Nov 5, 2020 - Energy & Environment

China's challenging path to become "carbon neutral" by 2060

The Bao Steel mill in the morning, in Baotou, Inner Mongolia, China.

The Bao Steel mill in the morning, in Baotou, Inner Mongolia, China. Photo: Ryan Pyle/Corbis via Getty Images

A new(ish) International Energy Agency analysis outlines the importance — and immense challenge — of China's pledge to become "carbon neutral" by 2060.

Why it matters: Its recommendations get to the scope of the tech deployment needed, and what a seismic shift it would represent for China's economy.

  • "Achieving this goal of net-zero emissions would represent a milestone in modern Chinese history comparable to 1949," write IEA chief economist Laszlo Varro and An Fengquan, a senior adviser.
  • "To do so, would require China to quickly embark on an ambitious multi-decade effort to transform its economy, as it did after 1978."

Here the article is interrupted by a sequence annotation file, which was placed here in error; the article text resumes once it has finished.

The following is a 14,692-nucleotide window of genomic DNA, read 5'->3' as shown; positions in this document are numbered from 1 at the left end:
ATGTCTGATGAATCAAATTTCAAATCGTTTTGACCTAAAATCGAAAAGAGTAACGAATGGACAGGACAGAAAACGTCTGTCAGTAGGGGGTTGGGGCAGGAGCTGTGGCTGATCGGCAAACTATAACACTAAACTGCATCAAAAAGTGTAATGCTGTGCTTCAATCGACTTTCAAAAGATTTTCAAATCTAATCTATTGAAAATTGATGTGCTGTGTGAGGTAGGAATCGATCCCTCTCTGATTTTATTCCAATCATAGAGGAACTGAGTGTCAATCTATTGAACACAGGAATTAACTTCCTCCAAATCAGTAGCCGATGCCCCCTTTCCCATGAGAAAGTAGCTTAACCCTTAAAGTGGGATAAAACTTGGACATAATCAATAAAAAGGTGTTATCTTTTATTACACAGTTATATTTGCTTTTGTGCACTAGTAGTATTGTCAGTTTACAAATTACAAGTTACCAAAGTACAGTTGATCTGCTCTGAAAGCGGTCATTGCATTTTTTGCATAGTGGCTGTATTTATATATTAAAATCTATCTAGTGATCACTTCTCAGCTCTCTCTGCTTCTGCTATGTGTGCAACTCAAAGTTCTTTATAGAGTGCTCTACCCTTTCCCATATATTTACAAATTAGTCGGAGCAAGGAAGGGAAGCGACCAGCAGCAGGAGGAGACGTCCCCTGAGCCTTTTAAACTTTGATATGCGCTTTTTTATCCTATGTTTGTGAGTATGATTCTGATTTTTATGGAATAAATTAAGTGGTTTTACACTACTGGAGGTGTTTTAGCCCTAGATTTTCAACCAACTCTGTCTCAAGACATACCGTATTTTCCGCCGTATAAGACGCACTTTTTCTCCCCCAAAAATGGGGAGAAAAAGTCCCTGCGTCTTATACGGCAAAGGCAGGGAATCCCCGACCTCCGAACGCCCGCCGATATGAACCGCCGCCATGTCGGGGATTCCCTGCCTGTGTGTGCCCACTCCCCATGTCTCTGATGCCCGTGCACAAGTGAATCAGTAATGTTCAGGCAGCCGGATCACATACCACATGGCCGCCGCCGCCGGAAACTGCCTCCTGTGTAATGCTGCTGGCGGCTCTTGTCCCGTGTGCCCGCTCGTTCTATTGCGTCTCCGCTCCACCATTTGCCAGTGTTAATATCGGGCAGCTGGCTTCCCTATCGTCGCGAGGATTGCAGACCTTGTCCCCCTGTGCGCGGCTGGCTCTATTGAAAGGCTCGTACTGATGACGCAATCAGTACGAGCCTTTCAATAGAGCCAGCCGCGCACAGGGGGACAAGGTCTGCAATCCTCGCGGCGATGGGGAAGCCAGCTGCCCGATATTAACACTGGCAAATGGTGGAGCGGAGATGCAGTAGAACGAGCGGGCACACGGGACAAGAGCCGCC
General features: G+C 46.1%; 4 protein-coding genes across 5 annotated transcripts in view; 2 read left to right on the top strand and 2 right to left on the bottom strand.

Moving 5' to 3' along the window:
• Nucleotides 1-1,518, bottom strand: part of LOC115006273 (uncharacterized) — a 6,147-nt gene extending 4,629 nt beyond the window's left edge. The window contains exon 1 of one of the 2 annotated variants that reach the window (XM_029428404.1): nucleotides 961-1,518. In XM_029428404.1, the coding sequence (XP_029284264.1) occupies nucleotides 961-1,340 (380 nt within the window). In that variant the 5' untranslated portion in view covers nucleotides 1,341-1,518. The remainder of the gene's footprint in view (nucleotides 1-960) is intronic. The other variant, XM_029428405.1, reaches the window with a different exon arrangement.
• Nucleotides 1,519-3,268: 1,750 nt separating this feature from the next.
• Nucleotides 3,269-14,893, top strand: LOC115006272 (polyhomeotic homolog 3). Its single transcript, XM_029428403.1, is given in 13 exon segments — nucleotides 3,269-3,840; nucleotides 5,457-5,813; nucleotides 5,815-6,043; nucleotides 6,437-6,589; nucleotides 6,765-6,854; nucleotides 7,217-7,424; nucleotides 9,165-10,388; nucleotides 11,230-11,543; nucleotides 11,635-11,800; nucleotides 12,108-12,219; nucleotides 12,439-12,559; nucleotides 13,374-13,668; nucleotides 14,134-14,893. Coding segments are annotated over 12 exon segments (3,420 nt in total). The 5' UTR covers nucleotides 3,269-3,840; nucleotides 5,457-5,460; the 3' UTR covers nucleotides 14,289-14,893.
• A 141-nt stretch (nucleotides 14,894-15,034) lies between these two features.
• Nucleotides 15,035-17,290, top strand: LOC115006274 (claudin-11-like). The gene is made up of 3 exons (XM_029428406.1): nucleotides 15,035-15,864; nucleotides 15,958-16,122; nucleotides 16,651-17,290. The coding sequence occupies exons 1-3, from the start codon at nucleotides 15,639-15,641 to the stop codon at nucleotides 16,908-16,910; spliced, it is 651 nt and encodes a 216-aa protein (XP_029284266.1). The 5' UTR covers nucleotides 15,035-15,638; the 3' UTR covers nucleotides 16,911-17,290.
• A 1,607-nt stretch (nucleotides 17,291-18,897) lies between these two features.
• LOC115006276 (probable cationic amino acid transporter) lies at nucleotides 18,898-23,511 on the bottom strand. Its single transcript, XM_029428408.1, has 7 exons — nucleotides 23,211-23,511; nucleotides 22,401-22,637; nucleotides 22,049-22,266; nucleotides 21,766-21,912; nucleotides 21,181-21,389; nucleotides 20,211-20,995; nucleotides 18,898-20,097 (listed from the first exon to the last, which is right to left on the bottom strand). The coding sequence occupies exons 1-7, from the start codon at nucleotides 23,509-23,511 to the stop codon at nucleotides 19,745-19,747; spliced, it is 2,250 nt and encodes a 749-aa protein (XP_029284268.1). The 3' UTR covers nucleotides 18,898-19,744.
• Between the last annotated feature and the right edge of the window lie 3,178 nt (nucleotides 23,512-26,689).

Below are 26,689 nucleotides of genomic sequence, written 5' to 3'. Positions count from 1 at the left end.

The big picture: The IEA says there are steep cuts needed to meet the pledge.

  • Contributions of three broad technology categories — renewables, efficiency, and a bucket combining nuclear power, carbon capture and more — are needed to show the reductions.

Threat level: The piece not only describes the need to accelerate transformation of China's coal-heavy power sector, but also its huge heavy manufacturing industries, where the need for very high-temperature processes make it hard to replace fossil fuels.

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